Cabins at the hotel offer secluded stays on the slopes of hills rich with lush trees, coffee bushes and flowering plants that form a dense apron of greenery, criss-crossed by winding stone paths. Cabin porches with Spanish-tile roofs are bounded by low stone walls under open-beam ceilings, with impressive views of distant hillsides that are flush with coffee plants. The outside areas of the cabins host hammocks, as well as furniture like artfully weathered wooden tables for dining and antique rockers. Inside, tall a-framed ceilings of lacquered wooden planks preside over tile floors, accented by throwback furniture with heavy wooden shutters over the windows. Fragrance is provided by a candle-wax warmers, as well as traditional candles with aroma-producing coffee beans in their holders.
The property is dotted by water-filled stone vessels whose surfaces are decorated with flower petals to form artistic designs. A sizable white church is tucked in the rear of the property. A mini-menagerie has pens that house geese and a duck that flap in a stone water trough, a small white horse, and male and female “geeps,” a rare cross breed of a goat and a sheep. The hotel's main building is fronted by large wooden dug-out canoes that hold flowers and plants, flanked by remnants from the coffee-production days, like wooden wagon wheels, moss-covered stone grinding vessels that serve as planters and canvas coffee bags suspended from antique hooks. The one-story Spanish tile-roof structure has greenery creeping across its exterior and belies the large open area that lies just beyond the entrance.
The restaurant is one of the most popular eateries on La Ruta de las Flores. Wooden double doors lead to a sprawling and comfortably cluttered space that's filled with antiques and plantation memorabilia, like a stack of vintage luggage, antique clocks and period photographs. Local handicrafts and jewelry are available for sale at the reception desk. Rustic-chic dining areas, which are generally filled with locals for breakfast and lunch, wrap around a large a flower-filled garden at the restaurant's center. The menu focuses on Salvadoran dishes, like tipico breakfasts with local cheese, fried plantains and refried black beans, pancakes with dulce de leche, as well as lunch and dinner selections like tortilla soup with fresh tomato and avocado, and steaks with sauce made from locally sourced Tenquique mushrooms.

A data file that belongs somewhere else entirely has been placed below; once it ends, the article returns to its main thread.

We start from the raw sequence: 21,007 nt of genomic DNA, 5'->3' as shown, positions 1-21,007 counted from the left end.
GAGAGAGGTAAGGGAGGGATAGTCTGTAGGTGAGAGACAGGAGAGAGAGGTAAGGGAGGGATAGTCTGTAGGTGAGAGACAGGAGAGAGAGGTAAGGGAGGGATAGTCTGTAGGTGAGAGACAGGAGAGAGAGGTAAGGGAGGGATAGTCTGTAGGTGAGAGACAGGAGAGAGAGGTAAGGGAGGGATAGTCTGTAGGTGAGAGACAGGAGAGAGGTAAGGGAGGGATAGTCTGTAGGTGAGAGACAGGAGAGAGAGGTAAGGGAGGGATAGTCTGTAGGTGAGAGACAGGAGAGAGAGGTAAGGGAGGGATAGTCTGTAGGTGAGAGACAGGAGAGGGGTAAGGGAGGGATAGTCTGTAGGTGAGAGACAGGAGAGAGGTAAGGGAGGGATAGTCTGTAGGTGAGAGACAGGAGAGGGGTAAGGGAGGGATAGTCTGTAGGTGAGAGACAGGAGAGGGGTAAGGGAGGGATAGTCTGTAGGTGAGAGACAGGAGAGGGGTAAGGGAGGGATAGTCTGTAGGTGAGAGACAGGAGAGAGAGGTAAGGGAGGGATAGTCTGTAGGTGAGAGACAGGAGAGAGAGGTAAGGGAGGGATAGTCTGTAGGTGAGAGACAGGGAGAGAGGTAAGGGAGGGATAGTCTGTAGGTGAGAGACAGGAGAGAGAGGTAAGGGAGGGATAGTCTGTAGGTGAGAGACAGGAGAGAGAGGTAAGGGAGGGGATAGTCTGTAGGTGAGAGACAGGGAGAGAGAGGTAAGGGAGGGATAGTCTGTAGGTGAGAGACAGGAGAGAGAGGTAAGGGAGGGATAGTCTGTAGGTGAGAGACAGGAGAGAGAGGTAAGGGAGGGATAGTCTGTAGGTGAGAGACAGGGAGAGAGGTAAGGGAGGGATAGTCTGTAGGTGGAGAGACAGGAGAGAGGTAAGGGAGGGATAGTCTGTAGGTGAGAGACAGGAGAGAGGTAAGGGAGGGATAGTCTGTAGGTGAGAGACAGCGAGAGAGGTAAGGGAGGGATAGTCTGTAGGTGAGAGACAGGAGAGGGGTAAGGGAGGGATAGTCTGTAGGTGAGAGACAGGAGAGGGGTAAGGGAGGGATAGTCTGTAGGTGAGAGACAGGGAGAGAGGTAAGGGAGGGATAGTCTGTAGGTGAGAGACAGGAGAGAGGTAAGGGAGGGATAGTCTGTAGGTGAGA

The menu abounds with bounty from the sea, with fish-soup starters, a half dozen selections of ceviches and entrees like shrimp with garlic sauce, calamari with rice, and a fish filet that comes smothered in shrimp sauce. Chicken dishes, steaks and a few fettuccine choices round out the dinner menu, along with burgers, chicken sandwiches and personal pizzas. Breakfast offerings include tacos with eggs, beans and sour cream, and Salvadoran-style offerings that come with generous sides of fried plantains. You won't be disappointed in the tree-to-table coconut water.
Las Flores de Eloisa is a small sister hotel that's just down the road. A handful of log cabins with simple rustic furnishings are tucked into lush gardens that are adorned with period pieces like wooden wagon wheels from coffee plantation days gone by. A small cafe is the centerpiece of the property, serving gourmet-style fare at an open dining area that's fashioned from rough-hewn logs, with antiques abound and works of primary colors by local artisans decorating the walls. Accommodations are kept simple and meticulously clean. Spanish-style cottages that are topped by red tile roofs have basic furniture and built-ins of heavy, dark wood over tile floors, with small TVs and coffee makers among the somewhat Spartan amenities. Bathrooms have fresh water. Remote-controlled air conditioners are modern, quiet and powerful.
Nearby lie the towns of Ataco in one direction and Apaneca in the other. Ataco is the more vibrant of the two colonial villages, with a large number of restaurants that range from bare-bones bites to gourmet grub, serving cuisine that includes Japanese, French, Italian, and Chilean – along with a number of eateries serving Salvadoran dishes. Cobblestone streets are lined with brightly painted homes and colorful murals in the town that boasts a open-air market and a thriving arts-and-crafts scene. Many establishments are closed during the week, but boom when the weekend crowds swarm the tiny town. Apaneca has a similar vibe, with colorful buildings, cobblestone streets and a large church that attracts a good number of tourists.